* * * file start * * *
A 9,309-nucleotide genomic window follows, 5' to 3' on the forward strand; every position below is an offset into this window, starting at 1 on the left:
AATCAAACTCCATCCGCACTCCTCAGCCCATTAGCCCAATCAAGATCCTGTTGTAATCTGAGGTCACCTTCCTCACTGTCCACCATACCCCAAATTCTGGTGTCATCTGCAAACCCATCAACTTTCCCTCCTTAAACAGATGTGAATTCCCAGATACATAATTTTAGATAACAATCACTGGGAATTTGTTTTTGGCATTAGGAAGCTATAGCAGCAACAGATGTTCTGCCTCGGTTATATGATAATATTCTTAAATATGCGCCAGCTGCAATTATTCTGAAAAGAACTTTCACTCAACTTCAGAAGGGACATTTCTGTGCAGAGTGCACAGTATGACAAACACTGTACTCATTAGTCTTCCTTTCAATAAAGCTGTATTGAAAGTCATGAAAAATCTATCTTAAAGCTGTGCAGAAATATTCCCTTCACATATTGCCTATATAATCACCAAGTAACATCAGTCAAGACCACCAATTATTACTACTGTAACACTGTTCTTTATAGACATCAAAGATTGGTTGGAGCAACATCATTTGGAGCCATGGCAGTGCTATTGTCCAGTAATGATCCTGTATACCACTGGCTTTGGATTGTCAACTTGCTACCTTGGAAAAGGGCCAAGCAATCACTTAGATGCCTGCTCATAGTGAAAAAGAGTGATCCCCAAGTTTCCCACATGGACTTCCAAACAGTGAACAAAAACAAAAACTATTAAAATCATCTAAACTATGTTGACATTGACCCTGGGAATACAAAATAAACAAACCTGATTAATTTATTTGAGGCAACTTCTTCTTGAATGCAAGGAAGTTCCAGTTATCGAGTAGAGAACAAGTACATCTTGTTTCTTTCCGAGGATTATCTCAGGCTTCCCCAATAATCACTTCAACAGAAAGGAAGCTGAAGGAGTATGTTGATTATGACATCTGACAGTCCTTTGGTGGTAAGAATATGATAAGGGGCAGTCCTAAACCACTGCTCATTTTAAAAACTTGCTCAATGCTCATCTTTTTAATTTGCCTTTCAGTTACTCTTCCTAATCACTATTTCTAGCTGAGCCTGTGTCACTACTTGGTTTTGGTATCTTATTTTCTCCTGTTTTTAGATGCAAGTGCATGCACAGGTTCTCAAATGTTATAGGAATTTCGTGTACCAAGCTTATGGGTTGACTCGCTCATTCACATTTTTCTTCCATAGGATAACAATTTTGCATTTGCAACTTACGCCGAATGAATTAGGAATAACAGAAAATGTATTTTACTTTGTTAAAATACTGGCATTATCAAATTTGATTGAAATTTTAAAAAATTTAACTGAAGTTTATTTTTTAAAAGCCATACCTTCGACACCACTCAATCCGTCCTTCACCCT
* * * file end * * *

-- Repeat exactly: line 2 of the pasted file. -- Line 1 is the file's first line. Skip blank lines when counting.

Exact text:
AATCAAACTCCATCCGCACTCCTCAGCCCATTAGCCCAATCAAGATCCTGTTGTAATCTGAGGTCACCTTCCTCACTGTCCACCATACCCCAAATTCTGGTGTCATCTGCAAACCCATCAACTTTCCCTCCTTAAACAGATGTGAATTCCCAGATACATAATTTTAGATAACAATCACTGGGAATTTGTTTTTGGCATTAGGAAGCTATAGCAGCAACAGATGTTCTGCCTCGGTTATATGATAATATTCTTAAATATGCGCCAGCTGCAATTATTCTGAAAAGAACTTTCACTCAACTTCAGAAGGGACATTTCTGTGCAGAGTGCACAGTATGACAAACACTGTACTCATTAGTCTTCCTTTCAATAAAGCTGTATTGAAAGTCATGAAAAATCTATCTTAAAGCTGTGCAGAAATATTCCCTTCACATATTGCCTATATAATCACCAAGTAACATCAGTCAAGACCACCAATTATTACTACTGTAACACTGTTCTTTATAGACATCAAAGATTGGTTGGAGCAACATCATTTGGAGCCATGGCAGTGCTATTGTCCAGTAATGATCCTGTATACCACTGGCTTTGGATTGTCAACTTGCTACCTTGGAAAAGGGCCAAGCAATCACTTAGATGCCTGCTCATAGTGAAAAAGAGTGATCCCCAAGTTTCCCACATGGACTTCCAAACAGTGAACAAAAACAAAAACTATTAAAATCATCTAAACTATGTTGACATTGACCCTGGGAATACAAAATAAACAAACCTGATTAATTTATTTGAGGCAACTTCTTCTTGAATGCAAGGAAGTTCCAGTTATCGAGTAGAGAACAAGTACATCTTGTTTCTTTCCGAGGATTATCTCAGGCTTCCCCAATAATCACTTCAACAGAAAGGAAGCTGAAGGAGTATGTTGATTATGACATCTGACAGTCCTTTGGTGGTAAGAATATGATAAGGGGCAGTCCTAAACCACTGCTCATTTTAAAAACTTGCTCAATGCTCATCTTTTTAATTTGCCTTTCAGTTACTCTTCCTAATCACTATTTCTAGCTGAGCCTGTGTCACTACTTGGTTTTGGTATCTTATTTTCTCCTGTTTTTAGATGCAAGTGCATGCACAGGTTCTCAAATGTTATAGGAATTTCGTGTACCAAGCTTATGGGTTGACTCGCTCATTCACATTTTTCTTCCATAGGATAACAATTTTGCATTTGCAACTTACGCCGAATGAATTAGGAATAACAGAAAATGTATTTTACTTTGTTAAAATACTGGCATTATCAAATTTGATTGAAATTTTAAAAAATTTAACTGAAGTTTATTTTTTAAAAGCCATACCTTCGACACCACTCAATCCGTCCTTCACCCT